HemaBlog™

Breaking the stigma


It was a pleasure to see a friend of mine, Tom Albright, in Denver a few weeks ago at the National Hemophilia Foundation meeting. Always cheerful, always proactive, he’s the kind of guy whose goodwill stays with you long after he’s gone. You’d never know he had suffered so much, but read his story, and listen to his message. As usual, he’s inspiring!

Some of you may have lead a life similar to mine. My limbs and joints were damaged by hemophilic arthopathy at a very young age. The many bleeds I had as a baby, toddler, and adolescent destroyed, deformed, and limited my joints. This led to many other secondary problems: major orthopedic surgery at ages 5 and 7 (once on each ankle to lengthen the Achilles tendons); countless pairs of braces, crutches; traction; being bed-ridden and wheelchair bound. All this led to severe muscle atrophy, limited joint movement, altered walking gait, and altered standing positions.

Now, my left foot is really messed up from the Achilles tendon lengthening surgery when I was 5. That foot is a size 8 1/2 while my right is a size 10; my feet have been that way since I was 5. I lost all my left ankle joint motion from that surgery and the weeks I spent in a cast afterwards.

I was embarrassed to show my legs by wearing swimsuits or shorts in public for a long time in my life and still have to deal with the stares from others even though I’ve gotten over being embarrassed. I realized a long time ago that people come in all shapes and sizes; and this is the way God made me! Still I can’t help but notice some hemophilic Bro’s feel like me and hide inside shoes and pants most of the time.

It used to be most embarrassing for me when it came to courting girls in high school; adulthood brought me girls who didn’t “see” the deformities. My wife of 20 years is the last one of those girls. Once I was married I knew I was always going to be faithful to my wife, so I said “to hell with embarrassment” and started wearing shorts and sandals all the time. It was great! I wear shorts and sandals all the time now even when the cool dudes are wearing pants in the summer heat. Nobody ever makes me feel uncomfortable about my skinny, deformed legs and arms. I bring it up more than anyone else, just to joke around.

To me this as an issue is not discussed enough, if at all; maybe because people find it embarrassing.

Let’s break this “stigma.” The only way to do that is to bring our deformed limbs out of the closet. I think others need to see them. I know I do. I feel alone when I don’t actually see the same hemophilia limb deformities in others. We all see Bro’s with the “Hemophilia Strut” walking around at hemophilia meetings, so it’s no secret that these deformities exist. Proudly showing our limbs, or showing photos of hemophilic limb deformities, could be useful to help any of our brothers who struggle with self-image. We could be positive role models and mentors for them!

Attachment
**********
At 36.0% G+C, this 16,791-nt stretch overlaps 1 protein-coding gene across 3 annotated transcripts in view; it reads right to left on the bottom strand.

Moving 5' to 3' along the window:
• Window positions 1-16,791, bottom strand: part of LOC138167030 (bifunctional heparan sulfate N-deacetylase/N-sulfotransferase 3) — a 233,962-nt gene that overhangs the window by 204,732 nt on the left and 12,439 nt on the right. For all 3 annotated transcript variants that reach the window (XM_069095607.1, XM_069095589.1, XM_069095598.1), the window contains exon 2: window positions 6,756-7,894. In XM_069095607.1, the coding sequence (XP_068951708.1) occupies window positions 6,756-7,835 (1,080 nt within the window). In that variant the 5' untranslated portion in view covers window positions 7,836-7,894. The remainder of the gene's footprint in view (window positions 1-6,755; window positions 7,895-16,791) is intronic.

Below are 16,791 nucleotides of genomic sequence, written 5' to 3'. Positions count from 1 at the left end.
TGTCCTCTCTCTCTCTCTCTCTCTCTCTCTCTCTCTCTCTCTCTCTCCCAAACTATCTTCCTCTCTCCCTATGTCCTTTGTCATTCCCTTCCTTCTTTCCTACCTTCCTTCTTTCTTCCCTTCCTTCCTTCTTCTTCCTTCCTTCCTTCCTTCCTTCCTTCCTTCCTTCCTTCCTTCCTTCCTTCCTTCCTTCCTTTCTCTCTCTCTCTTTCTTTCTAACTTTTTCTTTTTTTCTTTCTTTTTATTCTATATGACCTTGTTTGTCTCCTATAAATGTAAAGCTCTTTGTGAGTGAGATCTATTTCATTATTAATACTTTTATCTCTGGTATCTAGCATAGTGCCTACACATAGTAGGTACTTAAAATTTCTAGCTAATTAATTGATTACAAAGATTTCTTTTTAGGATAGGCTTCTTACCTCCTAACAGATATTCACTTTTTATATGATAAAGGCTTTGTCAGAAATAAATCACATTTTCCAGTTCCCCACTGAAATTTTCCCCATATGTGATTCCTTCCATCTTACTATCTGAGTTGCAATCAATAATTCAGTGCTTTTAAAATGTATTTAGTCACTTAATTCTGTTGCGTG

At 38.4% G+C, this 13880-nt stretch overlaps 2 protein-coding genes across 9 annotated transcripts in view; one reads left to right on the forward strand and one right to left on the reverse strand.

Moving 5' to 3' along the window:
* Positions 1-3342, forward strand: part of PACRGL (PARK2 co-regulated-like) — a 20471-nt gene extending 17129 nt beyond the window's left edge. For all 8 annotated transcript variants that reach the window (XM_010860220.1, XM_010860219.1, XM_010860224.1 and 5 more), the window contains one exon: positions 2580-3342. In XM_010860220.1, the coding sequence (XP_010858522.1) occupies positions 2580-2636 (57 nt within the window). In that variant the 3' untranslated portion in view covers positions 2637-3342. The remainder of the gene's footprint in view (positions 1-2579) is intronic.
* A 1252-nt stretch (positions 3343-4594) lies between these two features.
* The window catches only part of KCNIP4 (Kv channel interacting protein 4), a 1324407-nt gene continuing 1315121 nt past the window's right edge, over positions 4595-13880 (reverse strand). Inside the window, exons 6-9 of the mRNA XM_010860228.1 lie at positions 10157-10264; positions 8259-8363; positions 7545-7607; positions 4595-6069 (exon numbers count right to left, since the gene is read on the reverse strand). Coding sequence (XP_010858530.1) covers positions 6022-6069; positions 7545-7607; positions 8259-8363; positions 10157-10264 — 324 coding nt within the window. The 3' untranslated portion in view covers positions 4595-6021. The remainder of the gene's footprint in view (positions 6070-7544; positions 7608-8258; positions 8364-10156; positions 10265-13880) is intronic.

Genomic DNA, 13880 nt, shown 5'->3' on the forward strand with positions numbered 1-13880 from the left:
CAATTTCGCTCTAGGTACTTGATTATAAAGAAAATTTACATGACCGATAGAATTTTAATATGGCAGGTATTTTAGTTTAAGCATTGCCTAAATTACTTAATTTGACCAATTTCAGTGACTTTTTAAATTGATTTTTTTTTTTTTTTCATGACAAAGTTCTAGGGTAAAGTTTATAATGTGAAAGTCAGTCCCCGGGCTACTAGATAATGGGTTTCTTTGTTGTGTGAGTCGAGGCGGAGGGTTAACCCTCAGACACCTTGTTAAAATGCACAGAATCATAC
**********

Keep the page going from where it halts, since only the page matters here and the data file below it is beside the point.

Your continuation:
Tom Albright is a 45-year-old with factor IX deficiency who lives with his wife Sue in Arkansas.

Good Book I Just Read
Learning to Breathe by Alison Wright
A photojournalist who travels to all ends of the earth for her exciting profession survives a devastating bus accident in Laos in 2000. This book chronicles her accident, her injuries (unbelivable, even to the medical profession), how she stayed alive for 14 hours with no medical care, and her eventually recovery. She not only recovered, but set the bar higher in the subsequent years while still in chronic pain, by scuba diving, white water rafting in Africa and the ultimate, climbing Mt. Kilimanjaro. It’s almost too preposterous to believe, but Wright is no ordinary person. Her travels throughout Asia had put her in touch with Buddhism and serious training in meditating, and she leaned on her techniques to survive. Wright uses “breathing” as a metaphor for her life after the accident. In meditating, breathing is a technique of focusing on the moment, in an effort to slow life down and slow our thinking, to enjoy the present, and thus life. Wright survived with many scars and many years of surgeries, but came out wiser, more sensitive and with even greater adventure. You’ll be amazed by all the activities she does. The story is gripping and motivating, but the writing style I will admit is a bit flat, especially considering the incredibly rich places she has been and things she has seen. Wright is obviously more comfortable telling stories through her photos; this one could have benefited from more sophisticated editing and writing to do the story and places justice. For most people, the story itself will be enough. Three stars.

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